In some respects, the cell is like a factory. The first time you look at a microscope image of a cell, the cell seems impossibly complex. Look closely at a cell, however, and patterns begin to emerge. To see those patterns more clearly, we'll look at some structures that are common to cells.
In the same way that the main building controls a gigantic factory, the nucleus is the control center of the cell. This organelle holds the cell's DNA and the directions for producing proteins and other vital things. The nucleus is bordered by a nuclear envelope that is made up of two membranes. This envelope is dotted with thousands of nuclear pores, which permit material to go through the nucleus. Like messages, instructions and blueprints moving in and out of a main office, a river of proteins go through the nuclear pores to and from the rest of the cell.
Creating proteins is one of the most crucial jobs in a cell. They are made on ribosomes. Ribosomes are puny pieces of protein found all over the cell. They create proteins through obeying the nucleus’ hinted orders. Each ribosome, in its own way, is like a small machine in a factory, spiraling out proteins on instructions that arrive from its nucleus.
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Cells also contain the endoplasmic reticulum (en-doh-PLAZ-mik rih-TIK-yuh-lum), or ER. The endoplasmic reticulum is the site where the apparatus of the membrane are assembled, along with proteins and other materials that are exported from the cell. The rough ER is given this name because of the ribosomes found on its surface. Newly made proteins leave these ribosomes and are put in the rough endoplasmic reticulum, where they will be modified chemically.
Proteins made in the rough ER move next into an organelle called the Golgi apparatus. This organelle was discovered by the Italian scientist Camillo Golgi. The function of this organelle is to deliver proteins and other materials for the cell’s cargo space. In the Golgi apparatus, proteins are put all over the cell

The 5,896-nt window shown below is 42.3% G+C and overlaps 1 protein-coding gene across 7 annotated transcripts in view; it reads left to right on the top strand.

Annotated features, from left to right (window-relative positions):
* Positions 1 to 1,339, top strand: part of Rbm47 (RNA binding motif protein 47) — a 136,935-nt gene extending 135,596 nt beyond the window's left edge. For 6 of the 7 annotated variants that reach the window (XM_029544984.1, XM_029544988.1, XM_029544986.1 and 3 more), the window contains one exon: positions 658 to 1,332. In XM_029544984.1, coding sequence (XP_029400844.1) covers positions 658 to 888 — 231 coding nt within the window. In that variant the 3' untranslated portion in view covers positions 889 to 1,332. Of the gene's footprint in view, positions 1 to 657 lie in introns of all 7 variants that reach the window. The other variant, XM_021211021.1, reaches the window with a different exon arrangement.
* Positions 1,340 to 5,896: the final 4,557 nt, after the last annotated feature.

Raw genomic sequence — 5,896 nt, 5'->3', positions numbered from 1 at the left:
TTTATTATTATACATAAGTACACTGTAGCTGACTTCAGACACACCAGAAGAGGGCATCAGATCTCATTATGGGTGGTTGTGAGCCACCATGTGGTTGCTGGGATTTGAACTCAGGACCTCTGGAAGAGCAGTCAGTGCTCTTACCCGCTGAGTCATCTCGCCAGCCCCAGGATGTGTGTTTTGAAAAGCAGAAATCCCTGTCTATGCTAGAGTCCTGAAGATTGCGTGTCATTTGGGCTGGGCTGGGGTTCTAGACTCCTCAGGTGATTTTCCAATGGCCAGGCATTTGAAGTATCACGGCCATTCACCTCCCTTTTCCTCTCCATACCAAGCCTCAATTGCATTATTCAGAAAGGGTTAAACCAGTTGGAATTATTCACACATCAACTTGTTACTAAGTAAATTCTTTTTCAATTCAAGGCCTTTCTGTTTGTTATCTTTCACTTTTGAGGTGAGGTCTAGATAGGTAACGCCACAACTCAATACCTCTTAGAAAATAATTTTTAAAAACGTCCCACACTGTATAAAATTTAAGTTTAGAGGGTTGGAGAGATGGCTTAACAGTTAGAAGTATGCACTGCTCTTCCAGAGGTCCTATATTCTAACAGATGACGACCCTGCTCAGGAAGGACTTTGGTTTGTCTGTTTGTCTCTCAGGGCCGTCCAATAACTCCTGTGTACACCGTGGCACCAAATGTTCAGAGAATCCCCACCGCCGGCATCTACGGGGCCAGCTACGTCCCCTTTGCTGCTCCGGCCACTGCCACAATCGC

Even the neatest, cleanest factory needs a cleanup crew, and that's what lysosomes (LY-suh-sohmz) are. Lysosomes are small organelles filled with enzymes. One function of lysosomes is the digestion of lipids into molecules that can be used by the rest of the cell. Lysosomes are also involved in breaking down organelles that have outlived their usefulness. Lysosomes perform the vital function of removing “junk” that might otherwise accumulate and clutter up the cell. A number of serious human diseases can be traced to lysosomes.
Every factory needs a place to store things, and cells contain places for storage as well. Some cells have compositions called vacuoles (VAK-yoo-ohlz) that stock up resources such as proteins and salts. Vacuoles are also found in paramecium. The paramecium contains a vacuole called a contractile vacuole. By contracting rhythmically, this specialized vacuole pumps excess water out of the cell. The control of water content within the cell is just one example of an important process known as homeostasis. Homeostasis is the maintenance of a controlled internal environment.
All living things require a source of energy. Factories are linked up to the local power system, but what about cells? Most cells get energy in one of two ways—from food molecules or from the sun. Mitochondria are organelles that exchange the energy placed in food into energy that is very convenient for cell usage. Mitochondria are put up with two membranes. The inner membrane is folded up inside the organelle